I’m very new to docker and simply want to use redis from my own project in a different container.
Virtually all guides describe linking containers but the official docs say that that is deprecated and one should use bridge networks instead.
So I assigned a hostname to my redis container and hoped that I would be able to reach it that way (hardcoding the IP is not an acceptable option to me) - no dice:
docker run --rm -p=6379:6379 --hostname=redis redis:3-alpine
In a terminal inside of the container of my project:
/home/version-frontend # ping redis
ping: bad address ‘redis’
/home/version-frontend # ping 172.17.0.2
PING 172.17.0.2 (172.17.0.2): 56 data bytes
64 bytes from 172.17.0.2: seq=0 ttl=64 time=0.267 ms
Anything that I’m missing? Surely, there must be a way to reference other containers from within another on the same host aside from assigning a static IP? (Links to docs would be appreciated)
Ah… The sweet smell of DNS issues
The problem seems to be that your container ignores that the
redis name should resolve to
172.17.0.2 ip address. That is the job of your hostfile or of a DNS server
Take your pick:
- Either you edit your hosts file (/etc/hosts) and add the redis -> 172.17.0.2 mapping on all machines you require name resolution
- Use dnsmasq or a proper DNS service like BIND and point your DHCP DNS entry to the dnsmasq/BIND server.
Ample information is available online on how to achieve any of these. Now you know what to look for, remember Google is your friend!
Thanks but… regardless of a working solution that now makes me wonder… docker assigns an IP to each container. It has the knowledge of that correlation. And apparently, it used to be possible to make use of that knowledge by linking containers. Which makes a lot of sense to me.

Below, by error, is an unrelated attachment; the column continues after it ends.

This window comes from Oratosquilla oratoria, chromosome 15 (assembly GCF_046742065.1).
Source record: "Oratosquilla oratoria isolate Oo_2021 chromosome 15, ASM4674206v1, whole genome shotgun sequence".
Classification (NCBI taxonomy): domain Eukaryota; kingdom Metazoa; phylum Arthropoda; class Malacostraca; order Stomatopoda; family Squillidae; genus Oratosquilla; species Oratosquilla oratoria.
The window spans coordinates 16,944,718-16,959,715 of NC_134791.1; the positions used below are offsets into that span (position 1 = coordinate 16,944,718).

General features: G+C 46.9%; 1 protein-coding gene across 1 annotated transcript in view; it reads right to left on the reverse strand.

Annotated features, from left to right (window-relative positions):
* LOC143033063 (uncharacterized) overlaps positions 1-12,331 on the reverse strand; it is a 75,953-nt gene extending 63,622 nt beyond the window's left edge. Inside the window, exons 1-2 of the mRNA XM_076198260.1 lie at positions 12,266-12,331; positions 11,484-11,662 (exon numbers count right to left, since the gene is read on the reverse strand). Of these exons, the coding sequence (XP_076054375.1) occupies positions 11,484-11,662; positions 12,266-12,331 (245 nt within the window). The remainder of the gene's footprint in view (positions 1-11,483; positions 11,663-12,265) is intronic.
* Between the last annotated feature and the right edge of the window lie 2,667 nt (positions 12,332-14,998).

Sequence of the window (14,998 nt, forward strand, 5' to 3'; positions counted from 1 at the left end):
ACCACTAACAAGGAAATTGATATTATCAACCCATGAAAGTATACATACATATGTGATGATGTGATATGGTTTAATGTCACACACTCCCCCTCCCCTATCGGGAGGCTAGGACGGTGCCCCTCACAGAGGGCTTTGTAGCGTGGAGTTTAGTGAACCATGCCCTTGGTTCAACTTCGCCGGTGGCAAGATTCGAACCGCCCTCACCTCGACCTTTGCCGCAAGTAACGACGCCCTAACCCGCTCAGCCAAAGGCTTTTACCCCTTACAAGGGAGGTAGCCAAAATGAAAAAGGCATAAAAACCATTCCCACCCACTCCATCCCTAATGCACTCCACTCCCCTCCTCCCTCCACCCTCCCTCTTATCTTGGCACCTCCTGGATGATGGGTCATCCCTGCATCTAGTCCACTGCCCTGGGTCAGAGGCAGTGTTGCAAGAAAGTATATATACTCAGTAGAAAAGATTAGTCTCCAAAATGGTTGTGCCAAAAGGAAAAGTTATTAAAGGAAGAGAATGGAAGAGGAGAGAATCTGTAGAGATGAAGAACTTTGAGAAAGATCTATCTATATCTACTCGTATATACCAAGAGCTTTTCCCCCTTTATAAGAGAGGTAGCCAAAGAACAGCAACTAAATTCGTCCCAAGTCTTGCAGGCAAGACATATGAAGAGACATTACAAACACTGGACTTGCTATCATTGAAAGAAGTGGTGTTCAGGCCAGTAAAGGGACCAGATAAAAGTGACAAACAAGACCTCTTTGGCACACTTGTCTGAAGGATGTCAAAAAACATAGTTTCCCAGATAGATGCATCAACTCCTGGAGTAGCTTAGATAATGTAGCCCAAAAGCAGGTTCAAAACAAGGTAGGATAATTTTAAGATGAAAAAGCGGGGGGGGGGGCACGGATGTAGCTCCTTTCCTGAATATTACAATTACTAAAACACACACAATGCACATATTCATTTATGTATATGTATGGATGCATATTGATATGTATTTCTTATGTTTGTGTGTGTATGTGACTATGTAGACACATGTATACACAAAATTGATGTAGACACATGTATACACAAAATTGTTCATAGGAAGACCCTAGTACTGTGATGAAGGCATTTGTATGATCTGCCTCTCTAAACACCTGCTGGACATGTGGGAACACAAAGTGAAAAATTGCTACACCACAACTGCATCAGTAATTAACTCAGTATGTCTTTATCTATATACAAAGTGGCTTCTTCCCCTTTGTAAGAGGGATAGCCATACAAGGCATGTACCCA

But now, the intended workflow is that I either define the mapping to a specific IP (which I have to either find out or define in advance) myself or use an additional service?
Do I understand this correctly?
I am no expert so others may chime in with more accurate answers but it is my understanding that if you do not wish to use the legacy
--link and use the default
bridge networking, you will not be able to take advantage of Docker’s automatic name resolution and will need to take care of it yourself.
If you do want to use Docker’s automatic name resolution, you will need to make your own user-defined network as demonstrated in this fine piece of documentation.
It is recommended to use user-defined bridge networks to control which containers can communicate with each other, and also to enable automatic DNS resolution of container names to IP addresses.
Hope this helps
Woohoo! So a solution adequately simple for this task WAS/IS possible! Thanks a lot!
As described in that fine piece of documentation (the thing is - while it describes things well, it is more elaborate than what I thought would be appropriate for my use case, so it could be that I already skimmed it and didn’t realize that it actually is what I need), I simply created a my own bridge network, assigned a name to both my containers, joined the network with them and done.
For anybody else stumbling across this - this simply means:
docker network create -d bridge mybridge
docker run --rm --network=mybridge -p=6379:6379 --name=redis redis:3-alpine
docker run --rm --network=mybridge -it -p=443:443 --name=version-frontend version-frontend
/home/version-frontend # ping redis
PING redis (172.19.0.2): 56 data bytes
64 bytes from 172.19.0.2: seq=0 ttl=64 time=0.154 ms
This is fantastic! Gotta say though - I wish there were simple examples like this one around. Because while it is certainly important to have the docs available that explain how to setup more complex scenarios or explain things in detail, I think it would also help to demonstrate simple workflows suitable for small projects and/or beginners.